An American is accused of killing his grandfather to get money from the trust fund and then murdering his own mother while they were at sea for an alleged fishing trip. The goal was to have millions of dollars in inheritance.
Vermon resident Nathan Carman, 28, was officially charged yesterday by federal authorities with murder and fraud.
Federal prosecutors say his mother Linda disappeared during a 2016 fishing trip on her son’s boat, which purposely sank him off Rhode Island. The young man was rescued eight days later by a ship after being found floating on a raft about 100 miles off the coast of Massachusetts. Investigators claimed he manipulated the boat into the water, then lied to the Coast Guard and other law enforcement officials about his mother’s disappearance.
In 2013, Carman killed his grandfather John Chakalos by shooting him twice as he slept at his home in Windsor, Connecticut, prosecutors say.
“Both murders were part of a scheme to obtain money and property from the estate of John Chakalos and related family funds,” the US Attorney’s Office in Vermont said in a statement. However, Carman has always denied that he had any involvement with his mother’s disappearance or his grandfather’s death.
John Chakalos left an inheritance of $42 million to his four adult daughters, including Linda Carman. According to prosecutors, he made his fortune building and renting nursing homes.
According to NBC, Nathan Carman spent “significant time” with his grandfather between 2012 and 2013 to manipulate him. Chakalos, then 87, put $550,000 into his grandson’s bank accounts at that time.
During the same period, Carman persuaded his mother to designate him as the beneficiary of her inheritance. Investigators claimed that while living in a New Hampshire home built by his grandfather, Carman hoarded a rifle that would later be used for the murder. The following month, December 2013, he shot his grandfather.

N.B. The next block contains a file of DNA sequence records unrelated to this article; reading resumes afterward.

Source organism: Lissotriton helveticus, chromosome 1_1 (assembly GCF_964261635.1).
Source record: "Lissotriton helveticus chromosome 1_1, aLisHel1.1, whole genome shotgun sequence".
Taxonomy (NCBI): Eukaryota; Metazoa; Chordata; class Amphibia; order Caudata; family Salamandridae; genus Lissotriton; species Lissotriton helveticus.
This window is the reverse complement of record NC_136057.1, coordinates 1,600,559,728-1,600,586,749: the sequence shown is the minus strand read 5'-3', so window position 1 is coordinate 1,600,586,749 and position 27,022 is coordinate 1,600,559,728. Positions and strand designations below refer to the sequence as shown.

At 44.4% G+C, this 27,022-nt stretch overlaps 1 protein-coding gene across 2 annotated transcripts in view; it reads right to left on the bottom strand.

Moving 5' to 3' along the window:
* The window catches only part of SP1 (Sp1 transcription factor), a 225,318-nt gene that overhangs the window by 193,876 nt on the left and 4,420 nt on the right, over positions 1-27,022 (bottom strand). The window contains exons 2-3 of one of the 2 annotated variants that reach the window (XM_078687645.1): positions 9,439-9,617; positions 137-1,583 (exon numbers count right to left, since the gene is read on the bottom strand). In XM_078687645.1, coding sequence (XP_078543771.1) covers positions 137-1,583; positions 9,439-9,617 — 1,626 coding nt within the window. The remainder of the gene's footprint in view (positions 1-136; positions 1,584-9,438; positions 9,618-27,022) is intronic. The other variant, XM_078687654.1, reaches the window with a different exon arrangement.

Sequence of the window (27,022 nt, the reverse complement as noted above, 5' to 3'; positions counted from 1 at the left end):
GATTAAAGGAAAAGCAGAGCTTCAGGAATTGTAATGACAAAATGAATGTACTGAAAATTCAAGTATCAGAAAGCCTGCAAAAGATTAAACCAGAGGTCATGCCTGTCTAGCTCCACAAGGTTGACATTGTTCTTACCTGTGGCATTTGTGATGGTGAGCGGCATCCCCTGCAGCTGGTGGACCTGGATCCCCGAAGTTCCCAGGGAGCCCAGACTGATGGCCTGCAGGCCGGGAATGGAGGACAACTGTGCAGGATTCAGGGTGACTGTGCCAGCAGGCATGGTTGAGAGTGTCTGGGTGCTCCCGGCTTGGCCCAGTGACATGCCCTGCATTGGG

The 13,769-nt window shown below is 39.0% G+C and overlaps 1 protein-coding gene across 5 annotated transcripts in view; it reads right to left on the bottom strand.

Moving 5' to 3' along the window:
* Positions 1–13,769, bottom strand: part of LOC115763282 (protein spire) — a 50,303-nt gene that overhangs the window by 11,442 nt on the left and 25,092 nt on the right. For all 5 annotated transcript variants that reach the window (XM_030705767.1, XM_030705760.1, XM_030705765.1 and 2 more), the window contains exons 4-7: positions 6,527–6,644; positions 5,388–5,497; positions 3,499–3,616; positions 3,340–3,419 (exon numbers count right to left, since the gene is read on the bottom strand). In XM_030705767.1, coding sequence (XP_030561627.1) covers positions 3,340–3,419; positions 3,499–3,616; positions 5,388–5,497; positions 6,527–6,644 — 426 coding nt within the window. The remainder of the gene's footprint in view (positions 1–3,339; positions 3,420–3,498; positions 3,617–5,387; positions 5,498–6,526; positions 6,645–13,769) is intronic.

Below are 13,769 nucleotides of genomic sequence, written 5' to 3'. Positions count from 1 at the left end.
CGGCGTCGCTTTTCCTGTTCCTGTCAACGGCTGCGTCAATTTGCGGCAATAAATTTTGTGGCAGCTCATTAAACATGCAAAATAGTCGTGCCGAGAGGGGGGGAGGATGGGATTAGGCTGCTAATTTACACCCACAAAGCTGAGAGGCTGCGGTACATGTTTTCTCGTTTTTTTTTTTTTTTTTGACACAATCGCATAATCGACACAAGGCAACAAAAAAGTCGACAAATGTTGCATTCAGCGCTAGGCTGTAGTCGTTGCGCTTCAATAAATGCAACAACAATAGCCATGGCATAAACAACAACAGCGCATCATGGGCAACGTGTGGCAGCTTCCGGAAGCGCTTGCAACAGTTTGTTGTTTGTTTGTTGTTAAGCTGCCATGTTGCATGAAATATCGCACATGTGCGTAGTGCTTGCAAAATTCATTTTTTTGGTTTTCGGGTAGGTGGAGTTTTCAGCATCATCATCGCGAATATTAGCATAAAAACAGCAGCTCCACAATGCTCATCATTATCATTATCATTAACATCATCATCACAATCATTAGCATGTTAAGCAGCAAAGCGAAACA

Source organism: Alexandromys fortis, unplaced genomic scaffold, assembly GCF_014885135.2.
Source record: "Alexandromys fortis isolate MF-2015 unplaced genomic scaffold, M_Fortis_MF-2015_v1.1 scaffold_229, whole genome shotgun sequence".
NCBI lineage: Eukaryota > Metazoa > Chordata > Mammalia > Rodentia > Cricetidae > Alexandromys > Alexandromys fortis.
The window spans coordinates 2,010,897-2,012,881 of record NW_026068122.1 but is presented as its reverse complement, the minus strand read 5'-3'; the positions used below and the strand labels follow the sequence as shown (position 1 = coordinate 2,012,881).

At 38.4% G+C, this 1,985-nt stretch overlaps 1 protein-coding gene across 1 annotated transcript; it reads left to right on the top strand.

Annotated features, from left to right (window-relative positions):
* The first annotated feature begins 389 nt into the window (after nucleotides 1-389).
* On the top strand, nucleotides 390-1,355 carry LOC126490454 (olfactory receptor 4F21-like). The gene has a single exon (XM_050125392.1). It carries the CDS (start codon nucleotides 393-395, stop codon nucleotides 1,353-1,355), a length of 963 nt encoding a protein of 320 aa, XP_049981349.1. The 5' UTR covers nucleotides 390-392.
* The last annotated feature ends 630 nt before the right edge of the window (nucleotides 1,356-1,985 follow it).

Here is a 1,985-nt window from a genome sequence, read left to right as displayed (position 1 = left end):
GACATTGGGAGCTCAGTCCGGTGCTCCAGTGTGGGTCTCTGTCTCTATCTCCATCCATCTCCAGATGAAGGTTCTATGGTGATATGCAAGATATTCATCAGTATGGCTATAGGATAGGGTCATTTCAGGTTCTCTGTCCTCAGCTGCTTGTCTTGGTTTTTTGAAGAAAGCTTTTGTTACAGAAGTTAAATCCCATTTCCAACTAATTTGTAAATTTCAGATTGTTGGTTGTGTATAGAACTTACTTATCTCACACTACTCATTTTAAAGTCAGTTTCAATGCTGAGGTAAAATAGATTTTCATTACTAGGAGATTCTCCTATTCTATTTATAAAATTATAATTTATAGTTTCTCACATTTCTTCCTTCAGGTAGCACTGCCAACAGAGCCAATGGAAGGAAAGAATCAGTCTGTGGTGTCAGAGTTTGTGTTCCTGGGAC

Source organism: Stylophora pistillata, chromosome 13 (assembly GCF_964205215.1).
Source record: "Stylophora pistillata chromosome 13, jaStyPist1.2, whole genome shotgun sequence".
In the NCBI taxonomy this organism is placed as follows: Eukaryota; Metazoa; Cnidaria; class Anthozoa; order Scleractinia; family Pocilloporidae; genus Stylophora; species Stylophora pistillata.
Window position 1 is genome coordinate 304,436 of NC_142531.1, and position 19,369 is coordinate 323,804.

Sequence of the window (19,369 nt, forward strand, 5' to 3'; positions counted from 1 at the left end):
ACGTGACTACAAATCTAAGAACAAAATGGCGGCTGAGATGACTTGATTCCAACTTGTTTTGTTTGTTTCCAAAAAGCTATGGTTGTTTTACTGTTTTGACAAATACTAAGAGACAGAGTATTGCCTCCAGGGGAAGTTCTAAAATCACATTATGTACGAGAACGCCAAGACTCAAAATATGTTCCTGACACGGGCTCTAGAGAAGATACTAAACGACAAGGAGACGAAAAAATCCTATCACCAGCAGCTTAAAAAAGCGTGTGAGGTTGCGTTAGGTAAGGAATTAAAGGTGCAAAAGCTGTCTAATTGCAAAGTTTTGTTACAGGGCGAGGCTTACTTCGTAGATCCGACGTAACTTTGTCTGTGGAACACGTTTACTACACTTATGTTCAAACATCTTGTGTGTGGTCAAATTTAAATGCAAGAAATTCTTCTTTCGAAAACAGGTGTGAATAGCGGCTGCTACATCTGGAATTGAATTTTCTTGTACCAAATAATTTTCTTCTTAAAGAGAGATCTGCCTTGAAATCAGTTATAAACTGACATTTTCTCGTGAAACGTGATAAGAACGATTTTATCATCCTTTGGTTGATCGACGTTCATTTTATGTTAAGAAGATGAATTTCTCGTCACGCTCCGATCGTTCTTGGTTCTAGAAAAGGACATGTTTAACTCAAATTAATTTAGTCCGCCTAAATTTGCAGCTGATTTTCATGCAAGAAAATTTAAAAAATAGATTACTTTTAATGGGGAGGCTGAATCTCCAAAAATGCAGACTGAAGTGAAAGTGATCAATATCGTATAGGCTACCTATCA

“After Nathan Carman killed John Chakalos, and as part of his plan to cover up his involvement in the crime, he disposed of his computer hard drive and GPS unit that was in his car the night of the murder,” prosecutors say.
In 2016, Charman moved to Vermont, where he was in financial trouble as he had already spent almost all the money left by his grandfather. So he started to organize the fishing trip with his mother for the night of September 17th. Linda Carman had agreed to go out with her son, as she believed the outing would be the best way to interact with him and that she would return home the next day.
As soon as the Coast Guard learned of the incident and Linda’s disappearance on September 18, they began a search that lasted nearly a week. A freighter found Nathan Carman in a lifeboat. He would have survived with the help of food and water he had packed.
But in a matter of days, authorities began to question the causes of the sinking.
Investigators searched Carman’s apartment but did not charge him with his mother’s disappearance until the case was filed on May 2. His aunts argued that he should be considered a suspect in the incident, as well as his grandfather’s death. Yesterday, the US Attorney’s Office in Vermont declared that Linda Carman was “murdered on the high seas”.
He is due to be indicted today in US District Court in Rutland, Vermont. If the suit is successful, Carman could face life in prison.